Many of the Elders in Magnetawan’s movie have passed away in the years since its debut, taking their stories and their wisdom with them. Those oral history interviews from 2012 have become precious resources for future generations. Their experiences provide a window into a world where living off the land in traditional ways was still completely possible. One of the products of the study was a set of DVDs, one for each complete interview, housed and available in the community library. The families of each interviewee were also given copies.
Serendipitous capacity building
The story of Magnetawan’s movie would not be complete without a shout-out to the community researcher, Cynthia Paul, and the two youth reps, Samantha Noganosh and Brock Lewis. Brock, a gifted drummer and singer, contributed his talents to the movie sound track. He also taught the SVS team to better understand and appreciate the music he loves (now we love it, too!). Cynthia was able to explore the lands and waters in a new way: canoeing up the Magnetawan to Miner’s lake was a highlight for us all.
And then there’s Sam. Back in 2012, Sam was a youth rep getting her feet wet working with Anthony Laforge in the Lands and Resources department, and with the SVS team helping conduct the study. She got video cameras into the hands of youth so they could share their perspectives. She helped with the interviewing and the mapping. And, when we heard she was a songwriter, we helped Sam professionally record a song she wrote just for the movie. She’s singing it in the introduction! Now in 2019, Sam is the Lands Clerk at Magnetawan, and sits on Council. Sometimes the results of Traditional Knowledge studies can be entirely unexpected – in great ways!
The key take-home point is this: Using video to gather and transmit traditional knowledge brings study results to life in a way that speaks powerfully to regulators and proponents, but most importantly, back to the community itself.
Blog Series: Indigenous Knowledge Matters
Welcome to our blog series that explores ways Indigenous nations have used Indigenous Knowledge Studies (also called Traditional Knowledge or Land Use and Occupancy Studies) to assert jurisdiction, leverage influence in regulatory processes and Impact Benefit Agreement (IBA) negotiations, further stewardship and cultural revitalization efforts, and to build capacity.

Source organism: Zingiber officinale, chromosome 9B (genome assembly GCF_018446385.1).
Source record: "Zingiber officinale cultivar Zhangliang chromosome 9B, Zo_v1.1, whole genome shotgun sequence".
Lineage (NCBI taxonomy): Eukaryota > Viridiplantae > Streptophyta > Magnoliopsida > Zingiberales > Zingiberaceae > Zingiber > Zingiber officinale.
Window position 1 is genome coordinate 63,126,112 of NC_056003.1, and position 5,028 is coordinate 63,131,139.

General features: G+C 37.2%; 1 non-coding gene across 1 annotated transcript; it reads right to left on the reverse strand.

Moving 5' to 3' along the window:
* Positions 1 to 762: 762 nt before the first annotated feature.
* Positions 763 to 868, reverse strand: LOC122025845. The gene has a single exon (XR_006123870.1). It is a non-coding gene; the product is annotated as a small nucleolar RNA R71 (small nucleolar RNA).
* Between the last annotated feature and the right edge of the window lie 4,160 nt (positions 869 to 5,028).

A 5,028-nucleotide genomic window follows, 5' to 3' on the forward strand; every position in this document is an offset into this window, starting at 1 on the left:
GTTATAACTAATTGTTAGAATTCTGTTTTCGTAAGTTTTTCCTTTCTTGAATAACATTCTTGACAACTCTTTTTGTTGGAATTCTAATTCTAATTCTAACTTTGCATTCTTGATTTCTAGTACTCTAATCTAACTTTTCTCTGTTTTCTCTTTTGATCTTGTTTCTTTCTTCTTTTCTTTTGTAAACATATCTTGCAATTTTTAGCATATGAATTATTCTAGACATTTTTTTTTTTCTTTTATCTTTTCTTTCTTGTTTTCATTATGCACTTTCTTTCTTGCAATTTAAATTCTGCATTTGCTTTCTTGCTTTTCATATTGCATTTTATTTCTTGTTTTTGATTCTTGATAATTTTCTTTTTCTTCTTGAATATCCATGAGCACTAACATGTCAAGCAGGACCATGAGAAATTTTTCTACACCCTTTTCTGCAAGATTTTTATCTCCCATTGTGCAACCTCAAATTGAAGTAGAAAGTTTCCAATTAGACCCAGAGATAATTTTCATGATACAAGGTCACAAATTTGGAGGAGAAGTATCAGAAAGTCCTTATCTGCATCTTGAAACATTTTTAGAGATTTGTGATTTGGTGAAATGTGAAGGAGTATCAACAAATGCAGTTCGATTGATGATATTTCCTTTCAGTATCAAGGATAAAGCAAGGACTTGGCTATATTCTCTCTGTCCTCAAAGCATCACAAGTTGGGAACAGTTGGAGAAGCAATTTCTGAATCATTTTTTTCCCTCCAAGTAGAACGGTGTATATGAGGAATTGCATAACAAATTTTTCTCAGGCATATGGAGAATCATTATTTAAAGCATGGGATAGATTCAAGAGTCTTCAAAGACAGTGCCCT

This series is a celebration of the extraordinary nations and visionary leaders we have had the privilege of working with on Indigenous Knowledge studies from coast, to coast, to coast - with some resources and ideas for you to use in your own journeys. We hope you join us for the rest of the ride. And please get in touch if there’s a topic you’d like us to explore.
Read other posts in this series:
Looking for help with an Indigenous Knowledge study?
If you know you need help with any aspect of your study, or are trying to figure out how to get started, do give us a shout. We’d be happy to discuss your options and help you weigh the pros and cons of your approach. We’re a team of social researchers who love to talk about this stuff, so don’t hesitate to get in touch.
About Us: Shared Value Solutions
We are an Canadian B Corp, and we assist Indigenous communities with support throughout regulatory processes surrounding major development projects like mines, hydroelectric facilities, transmission lines, highway expansions, oil and gas pipelines, natural resource transport applications and nuclear power.
We have deep context and experience behind the recommendations we provide, having worked for our clients on almost every major project in Canada over the last 10 years. For us, it’s all about building long-term relationships with our clients. We want to get to know you and what you want to do so we can help you move your plans forward.
- Reviews of Environmental Assessments and Environmental Impact Statements
- First Nation Land Code communities
- Indigenous Guardian programs
- Impact Benefit Agreements: technical and regulatory support for negotiations
- Indigenous Jurisdiction initiatives: joint management agreements and co-management agreements
- Community-based Indigenous environmental monitoring
- Indigenous Land Use Planning
- Participant funding negotiation and application support
- Multimedia Storytelling